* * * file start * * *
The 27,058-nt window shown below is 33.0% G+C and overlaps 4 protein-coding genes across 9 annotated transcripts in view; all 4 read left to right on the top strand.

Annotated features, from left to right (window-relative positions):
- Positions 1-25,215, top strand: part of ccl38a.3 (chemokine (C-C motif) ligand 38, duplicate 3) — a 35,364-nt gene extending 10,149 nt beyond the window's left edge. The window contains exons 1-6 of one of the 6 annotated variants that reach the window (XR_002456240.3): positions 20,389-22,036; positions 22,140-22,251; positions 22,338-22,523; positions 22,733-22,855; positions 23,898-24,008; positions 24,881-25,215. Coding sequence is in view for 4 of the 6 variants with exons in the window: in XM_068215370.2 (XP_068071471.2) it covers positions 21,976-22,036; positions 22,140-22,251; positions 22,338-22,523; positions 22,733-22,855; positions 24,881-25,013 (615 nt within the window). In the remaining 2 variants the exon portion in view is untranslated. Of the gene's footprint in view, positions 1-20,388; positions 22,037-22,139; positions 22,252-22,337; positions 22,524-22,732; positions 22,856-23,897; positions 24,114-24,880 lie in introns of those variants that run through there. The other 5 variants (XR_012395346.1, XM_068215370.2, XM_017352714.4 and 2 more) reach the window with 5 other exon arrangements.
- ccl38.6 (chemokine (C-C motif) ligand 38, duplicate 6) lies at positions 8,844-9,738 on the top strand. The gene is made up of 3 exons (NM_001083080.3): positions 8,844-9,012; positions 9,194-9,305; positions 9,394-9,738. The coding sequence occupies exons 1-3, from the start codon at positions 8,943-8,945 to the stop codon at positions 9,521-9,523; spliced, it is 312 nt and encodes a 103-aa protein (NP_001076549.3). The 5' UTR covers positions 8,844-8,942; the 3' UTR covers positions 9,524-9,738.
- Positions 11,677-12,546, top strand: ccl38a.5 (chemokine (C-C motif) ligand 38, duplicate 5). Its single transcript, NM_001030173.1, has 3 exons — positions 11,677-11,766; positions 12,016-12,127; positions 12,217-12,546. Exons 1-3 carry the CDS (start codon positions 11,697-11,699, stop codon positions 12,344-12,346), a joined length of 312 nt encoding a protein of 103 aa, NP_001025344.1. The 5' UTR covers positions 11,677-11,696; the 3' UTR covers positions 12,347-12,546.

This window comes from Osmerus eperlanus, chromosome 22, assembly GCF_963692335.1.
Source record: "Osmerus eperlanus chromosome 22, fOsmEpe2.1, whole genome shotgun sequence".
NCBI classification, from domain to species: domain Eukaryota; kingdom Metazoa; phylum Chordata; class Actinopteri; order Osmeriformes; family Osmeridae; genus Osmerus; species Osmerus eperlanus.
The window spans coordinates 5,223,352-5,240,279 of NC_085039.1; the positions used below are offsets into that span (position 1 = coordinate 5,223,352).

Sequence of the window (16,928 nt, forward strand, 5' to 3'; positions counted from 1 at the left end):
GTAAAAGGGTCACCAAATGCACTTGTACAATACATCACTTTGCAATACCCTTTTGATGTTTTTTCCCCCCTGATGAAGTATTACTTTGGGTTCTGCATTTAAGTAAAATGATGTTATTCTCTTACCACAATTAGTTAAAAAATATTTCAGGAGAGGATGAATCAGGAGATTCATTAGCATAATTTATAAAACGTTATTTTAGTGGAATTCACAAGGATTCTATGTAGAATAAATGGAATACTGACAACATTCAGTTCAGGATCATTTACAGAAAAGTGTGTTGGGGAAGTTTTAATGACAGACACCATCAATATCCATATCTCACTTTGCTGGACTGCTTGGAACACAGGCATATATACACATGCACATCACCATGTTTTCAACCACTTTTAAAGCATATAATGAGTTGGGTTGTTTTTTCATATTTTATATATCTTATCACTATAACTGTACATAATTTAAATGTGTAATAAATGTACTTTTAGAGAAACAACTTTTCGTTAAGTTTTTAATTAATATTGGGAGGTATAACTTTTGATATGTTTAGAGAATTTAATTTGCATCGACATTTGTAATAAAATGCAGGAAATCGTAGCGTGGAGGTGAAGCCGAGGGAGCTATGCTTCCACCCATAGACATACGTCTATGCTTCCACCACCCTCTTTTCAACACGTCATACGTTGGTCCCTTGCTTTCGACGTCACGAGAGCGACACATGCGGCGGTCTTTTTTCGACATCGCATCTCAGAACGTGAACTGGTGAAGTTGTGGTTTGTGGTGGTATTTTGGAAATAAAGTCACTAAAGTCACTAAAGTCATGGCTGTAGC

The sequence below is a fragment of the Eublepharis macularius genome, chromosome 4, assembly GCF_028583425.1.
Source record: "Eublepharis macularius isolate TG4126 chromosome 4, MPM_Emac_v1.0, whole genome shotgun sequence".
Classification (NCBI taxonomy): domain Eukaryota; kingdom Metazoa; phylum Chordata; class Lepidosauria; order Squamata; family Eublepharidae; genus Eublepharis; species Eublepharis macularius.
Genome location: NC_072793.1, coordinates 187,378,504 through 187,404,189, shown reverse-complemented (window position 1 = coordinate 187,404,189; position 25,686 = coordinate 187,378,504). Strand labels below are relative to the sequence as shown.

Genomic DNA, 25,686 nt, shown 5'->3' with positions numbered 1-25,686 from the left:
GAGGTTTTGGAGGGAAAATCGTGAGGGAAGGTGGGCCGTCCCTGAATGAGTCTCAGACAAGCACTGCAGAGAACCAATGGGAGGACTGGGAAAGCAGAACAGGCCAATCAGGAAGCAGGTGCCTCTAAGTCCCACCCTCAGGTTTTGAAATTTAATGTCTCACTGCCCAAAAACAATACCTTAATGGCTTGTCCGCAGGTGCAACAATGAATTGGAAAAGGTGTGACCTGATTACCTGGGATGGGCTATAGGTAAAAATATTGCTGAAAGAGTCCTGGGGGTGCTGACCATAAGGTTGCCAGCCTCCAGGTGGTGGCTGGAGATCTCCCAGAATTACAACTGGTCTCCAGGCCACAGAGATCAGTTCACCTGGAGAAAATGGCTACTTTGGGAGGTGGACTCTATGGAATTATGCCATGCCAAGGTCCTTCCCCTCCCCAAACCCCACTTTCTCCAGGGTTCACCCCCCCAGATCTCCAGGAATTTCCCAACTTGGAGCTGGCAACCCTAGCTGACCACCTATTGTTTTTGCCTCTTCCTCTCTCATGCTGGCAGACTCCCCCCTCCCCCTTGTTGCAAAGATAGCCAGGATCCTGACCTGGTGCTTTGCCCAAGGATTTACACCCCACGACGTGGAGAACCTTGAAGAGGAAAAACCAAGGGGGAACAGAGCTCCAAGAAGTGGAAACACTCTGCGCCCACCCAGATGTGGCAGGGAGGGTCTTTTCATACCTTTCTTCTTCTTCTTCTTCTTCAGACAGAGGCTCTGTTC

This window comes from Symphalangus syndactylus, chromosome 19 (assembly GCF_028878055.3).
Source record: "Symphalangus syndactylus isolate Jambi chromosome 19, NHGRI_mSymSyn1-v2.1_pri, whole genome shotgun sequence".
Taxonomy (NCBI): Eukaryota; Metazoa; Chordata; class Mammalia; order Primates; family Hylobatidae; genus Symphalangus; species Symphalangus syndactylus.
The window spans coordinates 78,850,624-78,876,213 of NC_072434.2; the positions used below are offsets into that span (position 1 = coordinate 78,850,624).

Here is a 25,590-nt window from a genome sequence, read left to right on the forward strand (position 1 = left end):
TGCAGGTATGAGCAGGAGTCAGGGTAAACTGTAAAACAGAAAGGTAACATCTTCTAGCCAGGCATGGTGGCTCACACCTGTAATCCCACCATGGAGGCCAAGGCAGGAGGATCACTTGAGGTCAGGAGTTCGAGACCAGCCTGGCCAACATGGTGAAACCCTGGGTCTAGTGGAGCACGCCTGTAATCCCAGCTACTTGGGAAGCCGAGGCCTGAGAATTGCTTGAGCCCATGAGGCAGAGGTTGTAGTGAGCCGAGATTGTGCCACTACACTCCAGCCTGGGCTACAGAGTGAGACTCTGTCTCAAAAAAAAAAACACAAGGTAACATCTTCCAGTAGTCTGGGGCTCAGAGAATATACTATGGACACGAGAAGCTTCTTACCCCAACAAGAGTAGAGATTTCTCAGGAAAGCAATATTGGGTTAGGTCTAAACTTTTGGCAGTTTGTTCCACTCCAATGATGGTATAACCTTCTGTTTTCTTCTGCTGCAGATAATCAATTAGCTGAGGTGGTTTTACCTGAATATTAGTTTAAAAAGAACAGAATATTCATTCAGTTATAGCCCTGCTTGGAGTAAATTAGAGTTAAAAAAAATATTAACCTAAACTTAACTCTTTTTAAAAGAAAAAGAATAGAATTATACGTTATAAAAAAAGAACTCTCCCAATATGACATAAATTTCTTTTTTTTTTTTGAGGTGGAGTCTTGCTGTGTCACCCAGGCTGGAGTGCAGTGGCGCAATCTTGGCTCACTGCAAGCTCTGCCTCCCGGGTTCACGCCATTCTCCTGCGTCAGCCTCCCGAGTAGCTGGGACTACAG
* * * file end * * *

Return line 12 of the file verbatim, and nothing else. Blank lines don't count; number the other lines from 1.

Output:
The sequence below is a fragment of the Eublepharis macularius genome, chromosome 4, assembly GCF_028583425.1.